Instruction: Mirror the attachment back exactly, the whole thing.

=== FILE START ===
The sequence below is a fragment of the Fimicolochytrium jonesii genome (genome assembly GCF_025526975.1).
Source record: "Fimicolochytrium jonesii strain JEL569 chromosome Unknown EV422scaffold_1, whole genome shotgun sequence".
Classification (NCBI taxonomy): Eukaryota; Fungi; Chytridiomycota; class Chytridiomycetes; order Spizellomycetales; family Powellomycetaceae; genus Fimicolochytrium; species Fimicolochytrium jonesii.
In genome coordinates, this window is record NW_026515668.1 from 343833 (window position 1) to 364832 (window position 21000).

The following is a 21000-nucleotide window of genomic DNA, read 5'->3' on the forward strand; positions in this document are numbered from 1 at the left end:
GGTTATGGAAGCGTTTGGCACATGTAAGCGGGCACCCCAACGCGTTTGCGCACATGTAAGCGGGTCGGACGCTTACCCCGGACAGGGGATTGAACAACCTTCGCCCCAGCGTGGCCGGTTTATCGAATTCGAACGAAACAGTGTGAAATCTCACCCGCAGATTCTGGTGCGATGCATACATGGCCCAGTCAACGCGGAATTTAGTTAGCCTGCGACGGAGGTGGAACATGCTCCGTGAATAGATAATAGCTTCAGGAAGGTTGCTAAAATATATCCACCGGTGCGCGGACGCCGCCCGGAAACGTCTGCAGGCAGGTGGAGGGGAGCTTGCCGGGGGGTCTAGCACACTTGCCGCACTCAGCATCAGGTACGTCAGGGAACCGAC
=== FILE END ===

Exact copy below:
The sequence below is a fragment of the Fimicolochytrium jonesii genome (genome assembly GCF_025526975.1).
Source record: "Fimicolochytrium jonesii strain JEL569 chromosome Unknown EV422scaffold_1, whole genome shotgun sequence".
Classification (NCBI taxonomy): Eukaryota; Fungi; Chytridiomycota; class Chytridiomycetes; order Spizellomycetales; family Powellomycetaceae; genus Fimicolochytrium; species Fimicolochytrium jonesii.
In genome coordinates, this window is record NW_026515668.1 from 343833 (window position 1) to 364832 (window position 21000).

The following is a 21000-nucleotide window of genomic DNA, read 5'->3' on the forward strand; positions in this document are numbered from 1 at the left end:
GGTTATGGAAGCGTTTGGCACATGTAAGCGGGCACCCCAACGCGTTTGCGCACATGTAAGCGGGTCGGACGCTTACCCCGGACAGGGGATTGAACAACCTTCGCCCCAGCGTGGCCGGTTTATCGAATTCGAACGAAACAGTGTGAAATCTCACCCGCAGATTCTGGTGCGATGCATACATGGCCCAGTCAACGCGGAATTTAGTTAGCCTGCGACGGAGGTGGAACATGCTCCGTGAATAGATAATAGCTTCAGGAAGGTTGCTAAAATATATCCACCGGTGCGCGGACGCCGCCCGGAAACGTCTGCAGGCAGGTGGAGGGGAGCTTGCCGGGGGGTCTAGCACACTTGCCGCACTCAGCATCAGGTACGTCAGGGAACCGAC